Placebo, Nocebo, and the Evolutionary Design of Healing
Majid Ali, M.D.
The words placebo from the Latin “I shall please” and nocebo from the Latin (I shall not please) once were of great significance in all healing traditions. Then something strange happened. Placebo became a curse word in one healing tradition and a darling for the other (who used it to taunt the other).
Many patients tell me that their blood pressures values, especially the higher systolic numbers, are usually higher when they see their other doctors and lower at our clinic. I am surprised at this. People expect more of natural remedies from holistic physicians and more drugs from their doctors who limit their work to prescription drugs.
Why Did Evolution Design Placebo Biochemistry?
To make hope an agent of healing, why else? It had to be this way. Thoughtful physcians throughout history recognized that. In the placebo-busting tradition, a notable entry is of the 1811 Hooper’s Quincy’s Lexicon-Medicum which defined placebo as any treatment that was adapted to please a patient than to benefit that individual.
What Do Brain Scans Say About Placebo?
My sense of evolutionary design is that it would have created paths that link anticipation of pain with pain-causing centers and relief expectation with the regions of brain which provide relief molecules. My “evolutionary sense” has not yet let me down. This is exactly what has been observed with functional MRI scans.
With functional brain MRI scans, one would expect to find that prefrontal cortex, an evolutionarily more advanced region of the frontal brain involved with caution and anticipating pain would communicate directly with the part of the brain evolved to respond to pain. That, indeed, is the case. The more an experimental subject prefrontal cortex is revved up with anticipation of pain, the greater the activity observed in the midbrain which releases opioids for pain control.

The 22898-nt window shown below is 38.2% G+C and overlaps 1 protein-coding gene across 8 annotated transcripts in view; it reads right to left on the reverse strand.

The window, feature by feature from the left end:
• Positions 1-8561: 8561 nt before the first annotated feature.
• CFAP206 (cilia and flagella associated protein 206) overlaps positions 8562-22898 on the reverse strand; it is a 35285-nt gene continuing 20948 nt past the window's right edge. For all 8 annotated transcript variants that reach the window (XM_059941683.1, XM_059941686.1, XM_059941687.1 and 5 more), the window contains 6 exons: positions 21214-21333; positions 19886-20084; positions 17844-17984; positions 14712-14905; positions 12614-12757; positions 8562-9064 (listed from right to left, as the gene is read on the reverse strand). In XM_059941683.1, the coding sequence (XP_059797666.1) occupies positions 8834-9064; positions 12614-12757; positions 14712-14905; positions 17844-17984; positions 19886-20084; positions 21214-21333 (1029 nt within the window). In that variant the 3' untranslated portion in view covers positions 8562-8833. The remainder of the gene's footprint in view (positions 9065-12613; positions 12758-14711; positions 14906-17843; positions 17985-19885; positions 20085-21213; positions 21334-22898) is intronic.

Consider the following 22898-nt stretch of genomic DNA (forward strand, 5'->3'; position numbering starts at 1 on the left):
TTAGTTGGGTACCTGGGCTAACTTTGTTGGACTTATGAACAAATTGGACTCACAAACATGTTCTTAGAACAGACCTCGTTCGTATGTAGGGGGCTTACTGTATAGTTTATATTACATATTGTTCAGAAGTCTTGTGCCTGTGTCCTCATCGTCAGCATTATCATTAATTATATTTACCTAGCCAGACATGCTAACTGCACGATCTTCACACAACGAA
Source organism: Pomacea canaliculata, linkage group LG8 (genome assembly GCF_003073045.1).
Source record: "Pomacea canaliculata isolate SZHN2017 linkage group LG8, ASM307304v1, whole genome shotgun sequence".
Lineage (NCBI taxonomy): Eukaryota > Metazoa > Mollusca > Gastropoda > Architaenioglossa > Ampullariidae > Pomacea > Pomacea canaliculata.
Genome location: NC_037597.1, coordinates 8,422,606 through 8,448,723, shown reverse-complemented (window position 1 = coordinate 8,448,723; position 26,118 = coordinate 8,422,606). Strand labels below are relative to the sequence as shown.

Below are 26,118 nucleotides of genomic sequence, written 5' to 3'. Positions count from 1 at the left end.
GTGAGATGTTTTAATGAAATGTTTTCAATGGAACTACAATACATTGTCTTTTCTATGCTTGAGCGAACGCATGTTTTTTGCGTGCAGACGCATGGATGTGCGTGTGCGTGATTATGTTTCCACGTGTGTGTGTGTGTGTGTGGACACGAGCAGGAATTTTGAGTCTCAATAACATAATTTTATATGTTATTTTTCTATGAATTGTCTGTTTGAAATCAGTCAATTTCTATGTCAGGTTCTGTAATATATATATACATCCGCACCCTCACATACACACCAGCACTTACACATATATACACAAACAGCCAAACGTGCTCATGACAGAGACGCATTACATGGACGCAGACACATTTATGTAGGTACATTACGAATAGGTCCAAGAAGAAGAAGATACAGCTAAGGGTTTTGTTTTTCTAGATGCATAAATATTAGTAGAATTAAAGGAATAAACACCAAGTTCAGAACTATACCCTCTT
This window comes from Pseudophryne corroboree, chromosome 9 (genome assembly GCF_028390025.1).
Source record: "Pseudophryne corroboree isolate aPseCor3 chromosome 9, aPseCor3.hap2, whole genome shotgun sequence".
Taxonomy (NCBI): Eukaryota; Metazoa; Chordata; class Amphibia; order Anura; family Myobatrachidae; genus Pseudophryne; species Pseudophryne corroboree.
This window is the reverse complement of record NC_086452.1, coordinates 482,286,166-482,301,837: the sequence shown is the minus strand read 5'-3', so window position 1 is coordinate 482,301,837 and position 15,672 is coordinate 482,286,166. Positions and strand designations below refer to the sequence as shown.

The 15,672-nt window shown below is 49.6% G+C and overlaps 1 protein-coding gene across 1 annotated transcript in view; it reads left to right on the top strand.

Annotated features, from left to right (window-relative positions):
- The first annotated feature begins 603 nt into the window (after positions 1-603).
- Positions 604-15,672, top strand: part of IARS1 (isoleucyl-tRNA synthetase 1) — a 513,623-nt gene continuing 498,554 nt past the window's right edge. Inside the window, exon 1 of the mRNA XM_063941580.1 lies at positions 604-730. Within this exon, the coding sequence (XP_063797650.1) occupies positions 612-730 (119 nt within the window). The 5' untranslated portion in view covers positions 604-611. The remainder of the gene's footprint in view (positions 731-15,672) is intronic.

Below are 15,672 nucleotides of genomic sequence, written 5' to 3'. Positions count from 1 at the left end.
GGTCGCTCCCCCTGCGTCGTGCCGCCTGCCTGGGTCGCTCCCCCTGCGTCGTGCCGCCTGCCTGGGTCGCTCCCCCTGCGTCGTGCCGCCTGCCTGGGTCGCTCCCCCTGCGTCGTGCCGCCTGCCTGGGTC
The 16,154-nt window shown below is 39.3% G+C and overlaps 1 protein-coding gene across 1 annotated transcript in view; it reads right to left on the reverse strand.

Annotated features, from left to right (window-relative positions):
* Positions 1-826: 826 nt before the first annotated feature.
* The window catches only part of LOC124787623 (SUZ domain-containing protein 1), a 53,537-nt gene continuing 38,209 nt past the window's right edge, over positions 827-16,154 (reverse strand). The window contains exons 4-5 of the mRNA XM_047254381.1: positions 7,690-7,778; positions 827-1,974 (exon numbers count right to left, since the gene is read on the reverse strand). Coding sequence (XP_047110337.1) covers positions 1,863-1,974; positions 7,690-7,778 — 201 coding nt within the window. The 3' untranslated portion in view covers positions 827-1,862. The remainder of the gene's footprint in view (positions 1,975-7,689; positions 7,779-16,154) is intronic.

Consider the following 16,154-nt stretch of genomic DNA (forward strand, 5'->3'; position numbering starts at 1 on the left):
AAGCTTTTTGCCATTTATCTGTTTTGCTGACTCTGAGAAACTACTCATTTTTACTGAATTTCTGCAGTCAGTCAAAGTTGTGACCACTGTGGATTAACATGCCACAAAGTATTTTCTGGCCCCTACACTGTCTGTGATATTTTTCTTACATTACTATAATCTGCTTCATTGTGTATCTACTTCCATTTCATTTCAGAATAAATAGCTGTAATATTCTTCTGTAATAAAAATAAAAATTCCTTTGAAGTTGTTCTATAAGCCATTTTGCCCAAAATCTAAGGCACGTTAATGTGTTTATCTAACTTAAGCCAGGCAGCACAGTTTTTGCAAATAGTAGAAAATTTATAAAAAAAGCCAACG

My sense of evolutionary design also tells me to expect pathways of cellular cross-talk between tissues that experience healing responses and the brain centers that respond to them. In the mid-1980s, I recognized such pathways as the scientific basis of auto-regulation (described at length in my book “The Cortical Monkey and Healing.”
Functional brain MRI scans have documented the existence of such brain communication. Specifically, expectations of relief and healing with a placebo that generates hope of pain control (and healing).
The Core Issue
So, now we come to the real issue of whether a placebo is given with honesty and authenticity of natural remedies that prevent bio-energetic insults to cells and tissues or with the deception of sugar pills. Who does what in clinical medicine? I leave that question to readers’ imagination.